Fremont Indian State Park and Museum, May 2022

Joan and I enjoy our volunteer role at Fremont Indian State Park and Museum.

We go there about once a season, make our observations and notes, and file our reports.

And it gives us a chance to see more of the state we plan on calling home for a while to come.

This past weekend we saw a star talk, and the archeologist we liaison with gave a tour in a canyon the following morning.

PCO Joan.

And we got to see some new (to us) images just over in USFS lands.  Further indication on the importance of this corridor and how we’ll continually see places in the area we did not know about previously.

We got in a hike that eventually leads up to the High Tushars and provided some ideas for future hikes. And right from the campground, too!

Looking to the Pavant Mountains.

We made our way to another hike and a dispersed camp that intrigued us both the following morning. But we saw a brown sign for Cove Fort?  Intrigued, we stopped in to take a look.

At one point, an important stage stop (as well as resupply, post office, telegraph station, Pony Express stop, and other uses before the railroad)  between Salt Lake City and St. George, the LDS church put much money into its restoration. Whatever religious views a person may hold, the historical importance and the high-level quality of the repair made this unexpected stop a delight.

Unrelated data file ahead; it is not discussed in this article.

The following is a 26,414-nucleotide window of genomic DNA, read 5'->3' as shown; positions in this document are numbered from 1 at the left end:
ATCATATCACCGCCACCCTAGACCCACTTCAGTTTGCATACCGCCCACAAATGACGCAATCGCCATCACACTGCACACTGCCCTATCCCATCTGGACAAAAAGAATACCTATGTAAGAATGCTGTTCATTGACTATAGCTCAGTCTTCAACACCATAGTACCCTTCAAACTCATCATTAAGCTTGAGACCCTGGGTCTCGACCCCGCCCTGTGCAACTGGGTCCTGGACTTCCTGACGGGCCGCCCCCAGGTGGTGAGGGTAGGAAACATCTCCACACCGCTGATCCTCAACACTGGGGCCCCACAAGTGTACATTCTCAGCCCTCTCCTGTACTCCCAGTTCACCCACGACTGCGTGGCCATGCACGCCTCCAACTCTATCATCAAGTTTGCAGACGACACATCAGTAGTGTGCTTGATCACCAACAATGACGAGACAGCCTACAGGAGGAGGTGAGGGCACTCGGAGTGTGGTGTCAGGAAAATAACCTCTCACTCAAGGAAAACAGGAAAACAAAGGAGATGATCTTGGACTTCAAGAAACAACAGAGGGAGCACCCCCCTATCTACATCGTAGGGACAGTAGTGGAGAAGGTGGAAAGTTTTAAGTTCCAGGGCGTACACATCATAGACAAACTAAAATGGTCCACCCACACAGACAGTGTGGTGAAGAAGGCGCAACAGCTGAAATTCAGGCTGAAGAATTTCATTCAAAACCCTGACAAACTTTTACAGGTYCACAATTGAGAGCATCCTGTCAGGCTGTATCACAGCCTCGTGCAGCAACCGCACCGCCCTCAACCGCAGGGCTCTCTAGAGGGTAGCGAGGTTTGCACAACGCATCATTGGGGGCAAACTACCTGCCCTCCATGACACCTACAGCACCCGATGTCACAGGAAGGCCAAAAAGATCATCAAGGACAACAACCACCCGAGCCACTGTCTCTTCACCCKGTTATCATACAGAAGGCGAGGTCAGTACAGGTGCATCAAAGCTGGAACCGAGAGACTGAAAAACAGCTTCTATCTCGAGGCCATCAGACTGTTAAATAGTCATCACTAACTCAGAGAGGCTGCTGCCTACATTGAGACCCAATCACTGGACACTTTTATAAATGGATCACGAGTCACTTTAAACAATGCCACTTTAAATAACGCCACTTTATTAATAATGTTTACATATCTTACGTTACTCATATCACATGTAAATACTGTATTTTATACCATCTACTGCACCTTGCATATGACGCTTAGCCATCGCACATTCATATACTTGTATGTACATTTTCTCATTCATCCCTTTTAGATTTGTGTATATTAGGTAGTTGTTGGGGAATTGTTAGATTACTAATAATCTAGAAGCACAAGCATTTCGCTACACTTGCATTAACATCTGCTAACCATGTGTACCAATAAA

Past the old fort site, we made our way up into the nearby Tushar foothills. Another trail we wanted to check out led to the higher peaks Joan and I hiked in the past.

Though initially through a burn area, we made our way into wildflowers, aspen, and some impressive ponderosa pines.

The nearby creek provided a lushness we are not used to in our desert home.

We made our way down the surprisingly well-maintained trail and found a camp for the evening.

We rarely camp in open, meadowy areas.

Our Alpine Designs Chaos 3. I’ve said it before – Mid-range backpacking tents make ideal car-camping tents.

But the views, the closeness to the creek, and the proximity to the “trailhead” made a place too good to pass up for our home for the evening.

The roaring creek provided the aural backdrop for a memorable sunset.

The following day we made our way to another hike—one where we again scoped out some intriguing places for a future visit.

The water we encountered continued to amaze our now desert-oriented experience.

We have another volunteer-focused camping weekend coming up.

And then? Well, good chance I am making a more extended solo trip for my birthday. More to come!

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